Scottish Education Secretary Mike Russell MSP hailed Venezuelan social and musical visionary Maestro José Antonio Abreu at a world gathering of music teachers in Stirling today.

150 teachers from 28 countries are attending a four-day conference hosted by the charity Sistema Scotland with support from Creative Scotland and VisitScotland.

The conference aims to pool expertise and ideas from around the world.

The teachers, all from social action programmes inspired by Venezuela's El Sistema movement, are spending time observing the work of the Big Noise orchestras in Raploch, Stirling and Govanhill, Glasgow.

In a keynote address to the delegates: Education Secretary Michael Russell said:

“Music plays a vitally important role in education and Sistema Scotland’s work is a great example of how cultural activity can deliver real, on the ground benefits to communities and wider society. I look forward to participating in this conference, which is enabling international colleagues from the Sistema family to come together to learn from each other.

“We thank Maestro José Antonio Abreu, the founder of Sistema, and Venezuela for giving the world this extraordinary idea, which has already made a huge positive impact across Scotland.”

The El Sistema approach teaches children to play together in orchestras. While the most obvious triumphs are musical the main aim is to equip children to succeed across all areas of their lives. They gain confidence,patience and resilience from taking part.

Earlier delegates were welcomed with a video message from the conductor Gustavo Dudamel, El Sistema’s most famous son.

He said: “this programme, El Sistema, that is now spread around the world is giving inspiration to many children. It is most important in our times to bring beauty, to bring hope, to bring peace and to bring love. Lets keep working to bring this message to more people around the world.”

This week’s conference cements Raploch’s reputation as a major international hub for the sharing of El Sistema expertise.

Delegates are attending the conference from programmes in: Australia, Austria, Canada, Croatia, Denmark, England, France, Germany, Hungary, India, Ireland, Italy, Japan, Lithuania, Netherlands, New Zealand, Romania, Scotland, Serbia, South Korea, Spain, Sweden, Switzerland, United Arab Emirates, USA, Venezuela, Vietnam and Wales.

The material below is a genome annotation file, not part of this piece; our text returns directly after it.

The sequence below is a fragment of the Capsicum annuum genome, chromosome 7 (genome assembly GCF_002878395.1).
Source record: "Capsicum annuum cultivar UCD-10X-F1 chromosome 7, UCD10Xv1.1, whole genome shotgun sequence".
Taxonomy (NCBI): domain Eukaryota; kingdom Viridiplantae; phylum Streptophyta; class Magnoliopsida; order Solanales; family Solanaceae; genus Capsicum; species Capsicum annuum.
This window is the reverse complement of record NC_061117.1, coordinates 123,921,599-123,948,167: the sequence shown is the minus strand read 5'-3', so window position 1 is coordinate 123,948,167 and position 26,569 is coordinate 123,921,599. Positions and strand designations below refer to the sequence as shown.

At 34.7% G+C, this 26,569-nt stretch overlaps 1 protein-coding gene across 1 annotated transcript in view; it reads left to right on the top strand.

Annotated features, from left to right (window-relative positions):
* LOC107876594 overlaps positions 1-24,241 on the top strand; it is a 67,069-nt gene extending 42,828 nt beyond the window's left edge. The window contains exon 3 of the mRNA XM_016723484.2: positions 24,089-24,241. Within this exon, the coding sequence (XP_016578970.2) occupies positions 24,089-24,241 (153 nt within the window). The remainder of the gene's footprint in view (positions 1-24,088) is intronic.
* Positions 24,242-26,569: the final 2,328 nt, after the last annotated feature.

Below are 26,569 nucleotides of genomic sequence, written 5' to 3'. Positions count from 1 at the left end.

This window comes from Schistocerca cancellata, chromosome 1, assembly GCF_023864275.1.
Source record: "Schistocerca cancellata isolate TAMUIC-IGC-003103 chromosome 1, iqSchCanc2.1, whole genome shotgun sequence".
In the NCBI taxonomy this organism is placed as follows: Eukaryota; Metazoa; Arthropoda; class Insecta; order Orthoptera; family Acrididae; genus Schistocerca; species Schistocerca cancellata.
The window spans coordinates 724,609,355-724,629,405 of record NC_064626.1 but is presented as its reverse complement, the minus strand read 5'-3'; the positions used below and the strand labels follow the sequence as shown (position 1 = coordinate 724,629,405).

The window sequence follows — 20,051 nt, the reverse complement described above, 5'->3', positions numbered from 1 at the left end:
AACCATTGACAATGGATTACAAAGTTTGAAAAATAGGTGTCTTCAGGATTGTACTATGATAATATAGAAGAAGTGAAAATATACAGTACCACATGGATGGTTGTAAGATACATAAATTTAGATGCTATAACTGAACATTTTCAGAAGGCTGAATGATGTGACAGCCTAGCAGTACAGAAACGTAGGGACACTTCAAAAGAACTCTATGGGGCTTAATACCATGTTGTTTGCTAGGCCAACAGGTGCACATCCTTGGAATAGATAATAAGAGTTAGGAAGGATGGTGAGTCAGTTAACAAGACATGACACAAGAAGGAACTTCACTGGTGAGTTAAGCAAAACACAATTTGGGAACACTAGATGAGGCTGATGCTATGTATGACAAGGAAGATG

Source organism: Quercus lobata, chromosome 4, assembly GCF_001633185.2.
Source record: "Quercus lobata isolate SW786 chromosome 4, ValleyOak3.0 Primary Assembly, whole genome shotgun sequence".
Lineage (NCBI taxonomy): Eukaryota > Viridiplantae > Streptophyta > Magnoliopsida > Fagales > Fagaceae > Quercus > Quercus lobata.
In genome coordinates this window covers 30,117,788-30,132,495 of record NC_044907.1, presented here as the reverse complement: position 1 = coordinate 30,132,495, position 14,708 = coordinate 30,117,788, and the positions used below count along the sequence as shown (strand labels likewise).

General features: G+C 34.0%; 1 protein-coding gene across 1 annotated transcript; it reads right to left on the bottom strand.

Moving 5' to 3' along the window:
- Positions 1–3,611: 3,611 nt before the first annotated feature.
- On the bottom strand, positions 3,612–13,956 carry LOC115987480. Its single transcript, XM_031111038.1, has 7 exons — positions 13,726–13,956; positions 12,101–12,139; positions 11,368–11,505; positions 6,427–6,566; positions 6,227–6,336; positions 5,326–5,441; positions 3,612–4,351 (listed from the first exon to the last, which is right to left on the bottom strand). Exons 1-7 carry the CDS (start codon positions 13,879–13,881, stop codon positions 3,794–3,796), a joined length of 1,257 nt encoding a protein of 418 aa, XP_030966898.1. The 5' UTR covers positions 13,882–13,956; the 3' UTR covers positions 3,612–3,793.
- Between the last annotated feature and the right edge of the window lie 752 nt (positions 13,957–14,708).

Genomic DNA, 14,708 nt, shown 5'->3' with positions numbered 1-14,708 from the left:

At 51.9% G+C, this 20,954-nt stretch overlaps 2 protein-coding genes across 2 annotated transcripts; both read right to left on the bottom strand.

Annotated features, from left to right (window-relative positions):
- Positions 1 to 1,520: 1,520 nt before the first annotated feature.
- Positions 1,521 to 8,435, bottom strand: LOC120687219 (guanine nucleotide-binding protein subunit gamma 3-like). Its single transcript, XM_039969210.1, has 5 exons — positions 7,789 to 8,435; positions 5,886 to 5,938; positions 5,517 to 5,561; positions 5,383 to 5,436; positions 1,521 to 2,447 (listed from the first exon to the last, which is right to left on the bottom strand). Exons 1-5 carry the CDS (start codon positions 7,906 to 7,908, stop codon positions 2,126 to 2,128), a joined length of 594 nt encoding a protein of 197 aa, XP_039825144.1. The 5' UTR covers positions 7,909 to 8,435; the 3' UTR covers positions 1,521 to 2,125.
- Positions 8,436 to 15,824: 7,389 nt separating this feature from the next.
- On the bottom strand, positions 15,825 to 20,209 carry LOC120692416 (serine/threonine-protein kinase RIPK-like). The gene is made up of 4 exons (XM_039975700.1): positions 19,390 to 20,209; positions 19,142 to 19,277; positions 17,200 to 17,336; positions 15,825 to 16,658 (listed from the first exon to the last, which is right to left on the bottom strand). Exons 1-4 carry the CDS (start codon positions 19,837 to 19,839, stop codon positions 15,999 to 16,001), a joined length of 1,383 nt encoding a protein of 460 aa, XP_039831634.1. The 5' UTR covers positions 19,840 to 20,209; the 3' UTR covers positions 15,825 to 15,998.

Kerry Watson, Associations Marketing Manager at VisitScotland, said: “The VisitScotland Conference Bid Fund has supported association conferences of all sizes throughout Scotland, boosting the country’s economy by millions of pounds in the process. We are proud to have helped bring the World Gathering of El Eistema-inspired Music Teachers to Stirling, and are sure that the teachers attending from all over the world will enjoy what promises to be a highly productive and memorable event.”

Sistema Scotland runs Big Noise orchestras in Raploch, Stirling and Govanhill, Glasgow, with a third opening in Torry, Aberdeen next year. The work is funded by a mix of money from the Scottish Government, Stirling Council, Creative Scotland and private sources such as players of the

People’s Postcode Lottery, The Sigrid Rausing Trust and Paul Hamlyn


Mike Russell will address the delegates in Raploch Community Campus, Drip Road, Stirling at

1.15pm today (Thursday). Media are welcome to attend. Please call in advance as space is tight.

A selection of professional images from throughout the conference are available on request.

Delegates will be performing together for Raploch’s children at 2.15pm in the community campus. Filming and photo opportunities will be possible at this time. Please get in touch in advance.

For further information contact George Anderson on 07900 891691.

Notes for Editors:

Formerly known as The State Foundation for the National System of Youth and Children’s Orchestras of Venezuela (FESNOJIV), Fundación Musical Simón Bolívar is a Venezuelan social programme founded by Maestro José Antonio Abreu. “El Sistema” as it has come to be known, believes the symphony orchestra and the choir are instruments of social organisation and community development.

The work was founded in 1975. Today there is a network of 180 nucleos (orchestra centres) serving

500,000 children in Venezuela. The programme has also produced the world-renowned and acclaimed Simón Bolívar Symphony Orchestra. In 2007 Sistema Scotland became the first UK organisation to sign a partnership agreement with FESNOJIV.

Big Noise Raploch was established in 2008. A Scottish Government funded evaluation states: “there is evidence that Big Noise is having a positive impact on children’s personal and social development, including increased confidence, self esteem, a sense of achievement and pride, improved social skills, team working skills and expanded social networks. For those children with special educational needs, behaviour issues or unsettled home lives, particular benefits include a sense of belonging, improved ability to concentrate and focus on a task, a sense of responsibility and positive behaviour change.”

The Glasgow Centre for Population Health is leading further research on the impact of the programme, with first results due in April 2015.

Big Noise Govanhill was launched in the summer of 2013. A third Big Noise centre will launch in Aberdeen’s Torry in 2015.

Sistema Scotland and Big Noise Raploch and Govanhill are funded from a wide variety of public and private sources including The Scottish Government, Stirling Council, Creative Scotland, the Sigrid Rausing Trust, Paul Hamlyn Foundation, and players of the People’s Postcode Lottery. Sistema Scotland is a charity registered in Scotland no: SC039119.



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